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In 1887, Miners went on strike in Treadwell, on Douglas Island near Juneau, seeking wage increases to $3 a day and board.
In 1898, The steamer Whitelaw burned at Skagway, the loss estimated at $50,000.
In 1909, The office and plant of the Alaska Daily Record burned in Juneau.
In 1920, The newspaper Alaska Daily Capital was established in Juneau.
In 1959, Mt. Hubley in Northeast Alaska, was named after Dr. Richard Hubley, a University of Washington meteorologist.
In 1959, 15 Vehicles and 50-plus families leave Detroit, Michigan towards Alaska to homestead on the Kenai Peninsula, travelling as the "Detroit '59'ers."
In 1963, Marie Drake, author of the words to Alaska's Flag - the state song - died.
In 1969, Rep. Stan Cornelius (R-Anch) submitted a resolution which requested the governor to proclaim October "Country Music Month" in Alaska.
In the nation
In 1770, the Boston Massacre took place as British soldiers who'd been taunted by a crowd of colonists opened fire, killing five people.
In 1849, Zachary Taylor took the oath of office at his presidential inauguration.
In 1868, the Senate was organized into a Court of Impeachment to decide charges against President Andrew Johnson.
In 1946, Winston Churchill delivered his famous "Iron Curtain" speech at Westminster College in Fulton, Mo.
In 1963, country music performers Patsy Cline, "Cowboy" Copas and "Hawkshaw" Hawkins died in a plane crash near Camden, Tenn.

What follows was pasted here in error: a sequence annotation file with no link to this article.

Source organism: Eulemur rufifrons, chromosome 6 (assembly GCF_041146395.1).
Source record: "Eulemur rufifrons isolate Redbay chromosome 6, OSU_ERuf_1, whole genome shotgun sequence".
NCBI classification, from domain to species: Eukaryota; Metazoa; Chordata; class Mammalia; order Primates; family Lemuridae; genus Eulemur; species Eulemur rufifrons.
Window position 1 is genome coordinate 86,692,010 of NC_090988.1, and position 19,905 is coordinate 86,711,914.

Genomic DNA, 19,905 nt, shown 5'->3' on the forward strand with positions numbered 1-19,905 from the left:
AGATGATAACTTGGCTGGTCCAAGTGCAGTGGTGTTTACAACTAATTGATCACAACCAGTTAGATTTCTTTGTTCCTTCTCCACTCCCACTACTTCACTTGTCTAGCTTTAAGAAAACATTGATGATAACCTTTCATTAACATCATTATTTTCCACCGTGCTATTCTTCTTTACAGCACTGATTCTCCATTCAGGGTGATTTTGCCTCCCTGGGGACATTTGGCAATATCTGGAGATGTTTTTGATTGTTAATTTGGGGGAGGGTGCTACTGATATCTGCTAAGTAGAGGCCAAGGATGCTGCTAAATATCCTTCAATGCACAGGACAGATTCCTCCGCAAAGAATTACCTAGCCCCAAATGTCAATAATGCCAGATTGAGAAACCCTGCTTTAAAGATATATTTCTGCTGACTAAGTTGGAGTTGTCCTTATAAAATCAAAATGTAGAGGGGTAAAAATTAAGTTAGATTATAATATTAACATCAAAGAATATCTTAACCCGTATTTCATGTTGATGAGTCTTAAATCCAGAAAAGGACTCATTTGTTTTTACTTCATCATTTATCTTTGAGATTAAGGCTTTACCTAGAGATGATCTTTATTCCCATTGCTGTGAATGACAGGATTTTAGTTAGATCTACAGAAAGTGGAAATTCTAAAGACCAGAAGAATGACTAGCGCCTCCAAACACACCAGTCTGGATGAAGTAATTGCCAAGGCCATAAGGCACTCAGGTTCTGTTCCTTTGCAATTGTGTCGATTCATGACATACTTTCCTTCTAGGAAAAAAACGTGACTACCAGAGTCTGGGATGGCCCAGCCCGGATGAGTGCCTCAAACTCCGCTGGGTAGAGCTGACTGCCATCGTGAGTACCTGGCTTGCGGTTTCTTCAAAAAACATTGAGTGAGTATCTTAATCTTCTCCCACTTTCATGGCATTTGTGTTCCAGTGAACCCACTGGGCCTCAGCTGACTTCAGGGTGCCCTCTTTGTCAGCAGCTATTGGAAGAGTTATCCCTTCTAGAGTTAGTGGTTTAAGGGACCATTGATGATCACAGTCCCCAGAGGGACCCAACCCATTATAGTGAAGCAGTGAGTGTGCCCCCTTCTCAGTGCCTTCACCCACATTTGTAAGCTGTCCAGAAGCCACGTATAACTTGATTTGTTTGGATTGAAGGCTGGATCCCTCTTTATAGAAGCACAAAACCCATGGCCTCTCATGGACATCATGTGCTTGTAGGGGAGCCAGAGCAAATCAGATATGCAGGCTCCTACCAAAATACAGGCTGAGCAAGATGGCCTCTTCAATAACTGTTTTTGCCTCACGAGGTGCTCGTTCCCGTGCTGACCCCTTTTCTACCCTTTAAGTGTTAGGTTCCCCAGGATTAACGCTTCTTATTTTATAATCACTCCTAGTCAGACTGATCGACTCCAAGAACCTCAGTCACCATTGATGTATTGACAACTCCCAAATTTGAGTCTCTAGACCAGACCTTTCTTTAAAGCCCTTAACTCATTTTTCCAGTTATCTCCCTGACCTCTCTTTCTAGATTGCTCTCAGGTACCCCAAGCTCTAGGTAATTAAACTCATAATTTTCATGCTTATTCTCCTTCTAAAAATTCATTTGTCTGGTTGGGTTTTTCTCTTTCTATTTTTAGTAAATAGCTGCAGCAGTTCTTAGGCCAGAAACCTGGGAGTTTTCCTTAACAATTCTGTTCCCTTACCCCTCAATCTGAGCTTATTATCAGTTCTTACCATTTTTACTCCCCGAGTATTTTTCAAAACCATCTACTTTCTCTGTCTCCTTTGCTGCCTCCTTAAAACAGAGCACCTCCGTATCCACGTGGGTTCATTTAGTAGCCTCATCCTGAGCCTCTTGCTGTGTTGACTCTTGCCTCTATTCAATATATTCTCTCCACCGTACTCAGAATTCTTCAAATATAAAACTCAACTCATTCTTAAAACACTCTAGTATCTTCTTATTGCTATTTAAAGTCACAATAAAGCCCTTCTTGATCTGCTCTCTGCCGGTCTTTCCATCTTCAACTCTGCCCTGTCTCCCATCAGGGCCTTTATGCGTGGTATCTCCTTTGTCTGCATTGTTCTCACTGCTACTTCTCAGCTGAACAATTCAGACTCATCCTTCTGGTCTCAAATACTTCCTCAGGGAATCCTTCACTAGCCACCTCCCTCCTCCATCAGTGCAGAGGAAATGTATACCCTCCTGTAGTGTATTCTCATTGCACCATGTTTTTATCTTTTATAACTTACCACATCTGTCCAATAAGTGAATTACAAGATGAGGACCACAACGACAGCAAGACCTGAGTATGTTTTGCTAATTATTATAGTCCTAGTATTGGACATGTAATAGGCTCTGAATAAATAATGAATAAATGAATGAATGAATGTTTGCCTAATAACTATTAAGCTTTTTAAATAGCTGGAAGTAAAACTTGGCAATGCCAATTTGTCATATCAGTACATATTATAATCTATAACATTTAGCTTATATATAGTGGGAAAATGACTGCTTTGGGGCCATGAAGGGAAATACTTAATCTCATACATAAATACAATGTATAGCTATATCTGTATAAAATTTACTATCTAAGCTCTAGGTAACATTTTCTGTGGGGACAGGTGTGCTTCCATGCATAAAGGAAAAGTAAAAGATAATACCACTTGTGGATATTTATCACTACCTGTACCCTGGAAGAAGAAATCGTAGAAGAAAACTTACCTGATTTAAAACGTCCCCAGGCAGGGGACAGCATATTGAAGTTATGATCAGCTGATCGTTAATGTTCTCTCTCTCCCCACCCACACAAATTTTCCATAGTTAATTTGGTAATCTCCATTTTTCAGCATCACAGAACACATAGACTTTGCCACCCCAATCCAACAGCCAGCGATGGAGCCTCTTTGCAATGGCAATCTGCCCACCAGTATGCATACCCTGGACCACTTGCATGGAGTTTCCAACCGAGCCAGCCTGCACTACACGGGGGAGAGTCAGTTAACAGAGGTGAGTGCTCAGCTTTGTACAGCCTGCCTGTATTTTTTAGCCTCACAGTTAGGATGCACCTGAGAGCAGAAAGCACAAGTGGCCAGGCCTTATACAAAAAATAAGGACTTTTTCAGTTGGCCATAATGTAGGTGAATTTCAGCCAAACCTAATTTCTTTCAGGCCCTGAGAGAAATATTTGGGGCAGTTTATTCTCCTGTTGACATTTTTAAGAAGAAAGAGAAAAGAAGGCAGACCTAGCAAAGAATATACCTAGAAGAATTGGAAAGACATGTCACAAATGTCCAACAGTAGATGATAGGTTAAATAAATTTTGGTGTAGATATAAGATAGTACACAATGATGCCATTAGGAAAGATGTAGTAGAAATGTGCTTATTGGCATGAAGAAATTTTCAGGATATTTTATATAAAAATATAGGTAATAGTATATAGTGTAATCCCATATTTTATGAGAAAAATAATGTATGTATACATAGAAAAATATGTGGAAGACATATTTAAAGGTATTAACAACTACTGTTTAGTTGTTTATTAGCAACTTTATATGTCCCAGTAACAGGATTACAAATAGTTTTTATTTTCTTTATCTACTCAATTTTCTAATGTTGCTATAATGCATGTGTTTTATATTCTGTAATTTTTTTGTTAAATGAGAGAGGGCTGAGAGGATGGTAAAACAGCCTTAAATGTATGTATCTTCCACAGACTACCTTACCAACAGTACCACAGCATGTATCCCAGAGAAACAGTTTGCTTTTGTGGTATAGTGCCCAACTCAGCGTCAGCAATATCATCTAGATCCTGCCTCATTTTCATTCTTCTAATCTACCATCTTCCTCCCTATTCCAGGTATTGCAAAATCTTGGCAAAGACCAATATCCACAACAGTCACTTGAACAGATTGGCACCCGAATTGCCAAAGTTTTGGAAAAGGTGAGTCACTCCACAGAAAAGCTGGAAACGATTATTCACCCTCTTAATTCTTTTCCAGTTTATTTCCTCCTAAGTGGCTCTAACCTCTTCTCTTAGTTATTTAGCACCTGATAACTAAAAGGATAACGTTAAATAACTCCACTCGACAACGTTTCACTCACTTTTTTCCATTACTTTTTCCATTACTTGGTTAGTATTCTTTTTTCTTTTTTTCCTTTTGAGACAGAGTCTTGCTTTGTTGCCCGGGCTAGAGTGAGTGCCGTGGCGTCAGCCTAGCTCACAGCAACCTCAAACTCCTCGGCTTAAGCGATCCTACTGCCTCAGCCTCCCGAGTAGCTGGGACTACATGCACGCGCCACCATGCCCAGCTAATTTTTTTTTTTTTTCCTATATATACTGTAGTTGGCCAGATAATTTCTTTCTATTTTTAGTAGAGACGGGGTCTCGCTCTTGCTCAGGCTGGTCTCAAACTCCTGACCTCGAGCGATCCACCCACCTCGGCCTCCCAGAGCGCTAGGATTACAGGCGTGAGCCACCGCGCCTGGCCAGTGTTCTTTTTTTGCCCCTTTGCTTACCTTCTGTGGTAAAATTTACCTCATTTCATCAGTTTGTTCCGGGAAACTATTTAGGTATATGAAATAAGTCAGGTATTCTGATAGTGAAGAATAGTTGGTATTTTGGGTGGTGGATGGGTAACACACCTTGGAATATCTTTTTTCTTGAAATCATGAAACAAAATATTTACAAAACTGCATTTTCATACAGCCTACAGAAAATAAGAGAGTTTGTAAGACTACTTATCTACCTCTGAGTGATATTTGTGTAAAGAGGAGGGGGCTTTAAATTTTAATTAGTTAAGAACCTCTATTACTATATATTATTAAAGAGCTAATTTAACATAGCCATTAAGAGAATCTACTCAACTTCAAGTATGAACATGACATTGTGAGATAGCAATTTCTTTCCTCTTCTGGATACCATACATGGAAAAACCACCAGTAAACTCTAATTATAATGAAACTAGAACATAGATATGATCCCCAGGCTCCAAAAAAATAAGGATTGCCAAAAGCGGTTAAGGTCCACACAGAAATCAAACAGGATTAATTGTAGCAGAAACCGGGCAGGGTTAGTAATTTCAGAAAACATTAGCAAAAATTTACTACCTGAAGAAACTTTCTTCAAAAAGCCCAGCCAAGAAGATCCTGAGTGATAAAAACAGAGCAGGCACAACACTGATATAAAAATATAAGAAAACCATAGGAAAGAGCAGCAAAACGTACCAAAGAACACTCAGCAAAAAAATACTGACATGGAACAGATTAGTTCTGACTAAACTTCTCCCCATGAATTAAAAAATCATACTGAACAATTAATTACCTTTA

In 1982, comedian John Belushi was found dead of a drug overdose in a rented bungalow in Hollywood; he was 33.
In 1993, The White House sought new ways to inflict what a spokesman called "real pain and real price" on Serb aggressors in Bosnia by tightening the U.N. blockade on supplies and money to the region.
In 1998, Details of President Clinton's deposition testimony in the Paula Jones sexual harassment case against him were published in The Washington Post, prompting an angry denunciation from the president for the news leak. NASA scientists said enough water was frozen in the loose soil of the moon to support a lunar base and perhaps, one day, a human colony.
In 2002, President Bush slapped punishing tariffs of eight percent to 30 percent on several types of imported steel in an effort to aid the ailing U.S. industry. California Congressman Gary Condit, dogged by the Chandra Levy scandal, lost a Democratic primary election to Dennis Cardoza.
In the world
In 1953, Soviet dictator Josef Stalin died at age 73 after 29 years in power.
In 1933, in German parliamentary elections, the Nazi Party won 44 percent of the vote, enabling it to join with the Nationalists to gain a slender majority in the Reichstag.
In 1953, Russian composer Sergei Prokofiev died in Moscow at age 61.
In 1970, a nuclear non-proliferation treaty went into effect after 43 nations ratified it.
In 1986, in Lebanon, Islamic Jihad issued a statement saying it had "executed" French hostage Michel Seurat, who had been abducted almost a year earlier.